Peru Capital-Gain Tax Suffocates Stock Market, Exchange Says
The Lima Stock Exchange urged Peru to eliminate a 5 percent capital-gain tax on equities, saying it has deterred investors and contributed to a drop in trading volume over the past five years.
The country’s weighting in global portfolios has fallen 40 percent since 2010, and the tax has helped Chile become a regional financial center instead of Peru, the exchange said in a full-page advertisement in Lima’s Gestion newspaper. The levy also discourages capital flows to the country, the bourse said.
“This tax is a case of double taxation that suffocates a formal industry with high added value,” the exchange said.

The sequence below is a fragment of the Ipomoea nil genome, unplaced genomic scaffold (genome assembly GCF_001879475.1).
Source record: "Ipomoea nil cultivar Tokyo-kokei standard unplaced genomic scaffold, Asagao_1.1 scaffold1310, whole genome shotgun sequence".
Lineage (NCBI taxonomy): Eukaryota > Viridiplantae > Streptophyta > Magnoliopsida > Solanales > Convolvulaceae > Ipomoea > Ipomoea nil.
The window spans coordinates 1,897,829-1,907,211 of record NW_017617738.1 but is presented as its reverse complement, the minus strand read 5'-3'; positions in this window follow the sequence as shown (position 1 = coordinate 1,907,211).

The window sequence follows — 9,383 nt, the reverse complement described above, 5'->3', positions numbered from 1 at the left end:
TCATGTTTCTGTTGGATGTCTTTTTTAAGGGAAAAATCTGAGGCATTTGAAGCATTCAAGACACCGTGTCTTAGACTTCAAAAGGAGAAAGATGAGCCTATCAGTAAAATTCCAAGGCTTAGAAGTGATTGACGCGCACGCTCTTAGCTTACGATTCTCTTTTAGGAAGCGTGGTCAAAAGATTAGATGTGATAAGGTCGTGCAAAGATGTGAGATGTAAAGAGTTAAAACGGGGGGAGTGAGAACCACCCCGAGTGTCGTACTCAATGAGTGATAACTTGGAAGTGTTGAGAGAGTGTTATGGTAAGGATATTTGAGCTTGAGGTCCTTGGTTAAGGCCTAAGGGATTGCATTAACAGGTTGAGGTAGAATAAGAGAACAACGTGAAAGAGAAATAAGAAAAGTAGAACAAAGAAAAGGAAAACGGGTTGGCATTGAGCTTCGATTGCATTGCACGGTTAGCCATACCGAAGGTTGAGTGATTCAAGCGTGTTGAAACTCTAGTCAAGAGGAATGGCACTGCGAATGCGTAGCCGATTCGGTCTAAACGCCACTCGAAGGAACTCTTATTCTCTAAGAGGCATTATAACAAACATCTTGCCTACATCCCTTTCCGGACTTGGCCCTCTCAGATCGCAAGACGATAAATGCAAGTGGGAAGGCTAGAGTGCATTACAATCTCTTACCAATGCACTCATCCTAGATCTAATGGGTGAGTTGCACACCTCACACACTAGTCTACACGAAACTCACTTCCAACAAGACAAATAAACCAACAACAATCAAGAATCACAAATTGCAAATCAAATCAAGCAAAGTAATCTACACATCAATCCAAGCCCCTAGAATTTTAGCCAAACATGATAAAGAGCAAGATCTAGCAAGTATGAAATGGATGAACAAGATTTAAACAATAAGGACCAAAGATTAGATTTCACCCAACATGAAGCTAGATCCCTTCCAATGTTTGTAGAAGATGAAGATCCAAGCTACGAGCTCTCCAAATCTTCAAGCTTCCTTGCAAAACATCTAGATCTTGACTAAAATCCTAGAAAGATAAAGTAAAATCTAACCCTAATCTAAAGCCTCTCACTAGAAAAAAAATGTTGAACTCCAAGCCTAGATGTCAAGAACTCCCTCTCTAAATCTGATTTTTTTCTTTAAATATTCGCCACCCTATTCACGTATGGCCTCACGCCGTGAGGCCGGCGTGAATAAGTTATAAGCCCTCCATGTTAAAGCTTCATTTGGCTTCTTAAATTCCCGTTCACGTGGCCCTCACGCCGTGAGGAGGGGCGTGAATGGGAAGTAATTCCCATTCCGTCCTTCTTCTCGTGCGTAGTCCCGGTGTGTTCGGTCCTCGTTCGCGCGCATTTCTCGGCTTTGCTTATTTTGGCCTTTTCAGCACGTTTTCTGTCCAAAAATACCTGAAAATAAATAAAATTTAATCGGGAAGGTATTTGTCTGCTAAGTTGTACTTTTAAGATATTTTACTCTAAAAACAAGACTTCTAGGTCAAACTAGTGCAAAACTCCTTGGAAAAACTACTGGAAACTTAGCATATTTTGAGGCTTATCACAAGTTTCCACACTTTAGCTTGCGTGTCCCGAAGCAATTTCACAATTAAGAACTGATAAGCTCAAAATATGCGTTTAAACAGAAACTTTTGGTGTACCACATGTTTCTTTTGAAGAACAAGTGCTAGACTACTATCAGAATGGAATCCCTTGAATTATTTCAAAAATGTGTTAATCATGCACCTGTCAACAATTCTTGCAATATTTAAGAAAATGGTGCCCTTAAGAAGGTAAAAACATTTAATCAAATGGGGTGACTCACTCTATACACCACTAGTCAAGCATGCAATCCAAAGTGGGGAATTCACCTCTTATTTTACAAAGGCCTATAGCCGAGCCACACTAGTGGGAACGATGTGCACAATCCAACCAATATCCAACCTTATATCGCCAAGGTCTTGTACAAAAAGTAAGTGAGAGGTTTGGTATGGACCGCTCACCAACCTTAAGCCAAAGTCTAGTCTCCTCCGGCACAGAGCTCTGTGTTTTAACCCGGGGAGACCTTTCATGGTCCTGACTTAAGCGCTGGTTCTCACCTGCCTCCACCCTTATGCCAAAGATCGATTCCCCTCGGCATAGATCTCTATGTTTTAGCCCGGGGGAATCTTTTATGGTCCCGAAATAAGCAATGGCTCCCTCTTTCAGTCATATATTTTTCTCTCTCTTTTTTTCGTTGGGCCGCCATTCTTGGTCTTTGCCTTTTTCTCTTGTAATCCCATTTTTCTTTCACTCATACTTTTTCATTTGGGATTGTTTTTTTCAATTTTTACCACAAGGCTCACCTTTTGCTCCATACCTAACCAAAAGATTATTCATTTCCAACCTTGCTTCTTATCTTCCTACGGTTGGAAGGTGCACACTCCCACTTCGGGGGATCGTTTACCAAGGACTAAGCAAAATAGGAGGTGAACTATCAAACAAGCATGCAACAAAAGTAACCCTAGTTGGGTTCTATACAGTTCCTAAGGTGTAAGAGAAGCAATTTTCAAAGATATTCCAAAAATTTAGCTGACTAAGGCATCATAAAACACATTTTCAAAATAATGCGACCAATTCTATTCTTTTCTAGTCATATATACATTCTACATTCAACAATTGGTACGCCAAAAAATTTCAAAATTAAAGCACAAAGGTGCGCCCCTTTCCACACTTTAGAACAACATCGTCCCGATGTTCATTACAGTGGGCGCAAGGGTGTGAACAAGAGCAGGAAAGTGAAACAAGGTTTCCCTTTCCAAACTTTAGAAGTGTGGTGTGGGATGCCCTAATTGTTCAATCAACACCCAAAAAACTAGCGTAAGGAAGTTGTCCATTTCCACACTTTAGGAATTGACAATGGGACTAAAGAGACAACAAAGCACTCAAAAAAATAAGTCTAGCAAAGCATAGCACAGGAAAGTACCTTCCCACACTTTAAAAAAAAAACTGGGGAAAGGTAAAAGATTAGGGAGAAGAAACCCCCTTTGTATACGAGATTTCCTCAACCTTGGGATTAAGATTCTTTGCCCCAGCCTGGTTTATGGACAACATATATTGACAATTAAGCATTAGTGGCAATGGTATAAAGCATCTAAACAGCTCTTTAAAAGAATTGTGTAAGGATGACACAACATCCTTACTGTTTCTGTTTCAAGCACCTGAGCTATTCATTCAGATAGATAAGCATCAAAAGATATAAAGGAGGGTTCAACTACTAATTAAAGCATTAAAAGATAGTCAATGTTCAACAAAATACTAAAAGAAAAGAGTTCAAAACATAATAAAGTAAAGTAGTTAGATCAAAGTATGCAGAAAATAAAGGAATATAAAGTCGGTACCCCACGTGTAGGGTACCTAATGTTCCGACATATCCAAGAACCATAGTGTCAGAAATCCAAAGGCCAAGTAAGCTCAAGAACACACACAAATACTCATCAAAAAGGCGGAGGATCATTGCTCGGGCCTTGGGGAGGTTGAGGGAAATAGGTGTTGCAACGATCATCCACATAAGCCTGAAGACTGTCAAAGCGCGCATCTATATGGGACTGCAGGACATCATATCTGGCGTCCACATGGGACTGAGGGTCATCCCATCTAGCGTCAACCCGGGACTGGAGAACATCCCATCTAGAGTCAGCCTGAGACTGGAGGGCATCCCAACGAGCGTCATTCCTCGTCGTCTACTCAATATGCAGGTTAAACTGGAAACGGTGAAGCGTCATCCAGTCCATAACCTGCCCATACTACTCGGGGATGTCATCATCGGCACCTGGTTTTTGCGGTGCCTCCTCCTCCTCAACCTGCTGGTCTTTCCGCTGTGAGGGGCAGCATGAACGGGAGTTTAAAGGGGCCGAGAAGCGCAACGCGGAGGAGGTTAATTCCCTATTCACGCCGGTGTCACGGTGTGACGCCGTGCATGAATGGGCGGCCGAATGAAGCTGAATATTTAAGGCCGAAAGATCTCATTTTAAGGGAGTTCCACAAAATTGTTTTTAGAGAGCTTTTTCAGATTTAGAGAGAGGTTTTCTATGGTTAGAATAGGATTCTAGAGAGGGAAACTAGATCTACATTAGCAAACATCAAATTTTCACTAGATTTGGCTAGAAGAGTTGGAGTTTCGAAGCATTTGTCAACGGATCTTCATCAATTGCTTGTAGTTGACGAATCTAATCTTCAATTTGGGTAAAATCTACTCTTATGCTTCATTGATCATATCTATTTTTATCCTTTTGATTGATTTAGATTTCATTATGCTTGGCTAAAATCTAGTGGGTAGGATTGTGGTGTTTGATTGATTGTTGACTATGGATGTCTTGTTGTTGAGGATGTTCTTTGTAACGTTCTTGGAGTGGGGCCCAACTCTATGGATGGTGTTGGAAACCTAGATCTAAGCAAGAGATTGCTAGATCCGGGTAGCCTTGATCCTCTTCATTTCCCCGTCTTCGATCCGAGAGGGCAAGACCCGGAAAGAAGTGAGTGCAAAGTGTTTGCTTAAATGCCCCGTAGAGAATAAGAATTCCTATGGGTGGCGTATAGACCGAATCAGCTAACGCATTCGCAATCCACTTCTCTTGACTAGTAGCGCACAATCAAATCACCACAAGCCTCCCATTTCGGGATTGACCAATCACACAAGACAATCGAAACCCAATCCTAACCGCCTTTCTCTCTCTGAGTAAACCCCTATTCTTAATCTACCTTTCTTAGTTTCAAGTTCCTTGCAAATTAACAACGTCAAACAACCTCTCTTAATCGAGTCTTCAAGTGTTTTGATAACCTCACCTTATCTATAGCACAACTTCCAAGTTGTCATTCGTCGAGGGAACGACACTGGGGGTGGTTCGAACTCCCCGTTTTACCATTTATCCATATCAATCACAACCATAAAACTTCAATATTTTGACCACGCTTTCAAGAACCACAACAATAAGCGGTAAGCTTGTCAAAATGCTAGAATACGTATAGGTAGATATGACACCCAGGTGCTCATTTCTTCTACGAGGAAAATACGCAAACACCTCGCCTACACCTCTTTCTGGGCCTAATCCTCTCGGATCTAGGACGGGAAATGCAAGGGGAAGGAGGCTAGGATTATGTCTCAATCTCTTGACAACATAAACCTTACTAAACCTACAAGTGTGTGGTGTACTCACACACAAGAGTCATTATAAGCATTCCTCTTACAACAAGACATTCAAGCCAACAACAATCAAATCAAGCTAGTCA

The Peruvian government proposed to cut corporate and personal income-tax rates last month to stimulate an economy growing at its slowest pace in five years. President Ollanta Humala said Sept. 22 the government is studying eliminating the capital gains tax.
Peru’s central bank and the banking regulator are in favor of the move, the exchange said.
The Lima General Index dropped 1.4 percent at 2:45 p.m. local time, extending this year’s decline to 6.3 percent.
The drop in trading volume on the bourse is spurring Peruvian firms to sell shares overseas rather than listing them locally, according to Luis Ordonez, the head of research at Inteligo SAB, a Lima-based brokerage.
Intercorp Financial Services, which trades in Lima, filed Oct. 9 to sell shares on the New York Stock Exchange. Grana y Montero, Peru’s biggest construction company, sold shares on the New York bourse last year.
“There’s demand for Peruvian risk but it’s not in Peru, it’s going through New York,” Ordonez said by phone. “There isn’t sufficient incentive for people to invest in the Lima bourse.”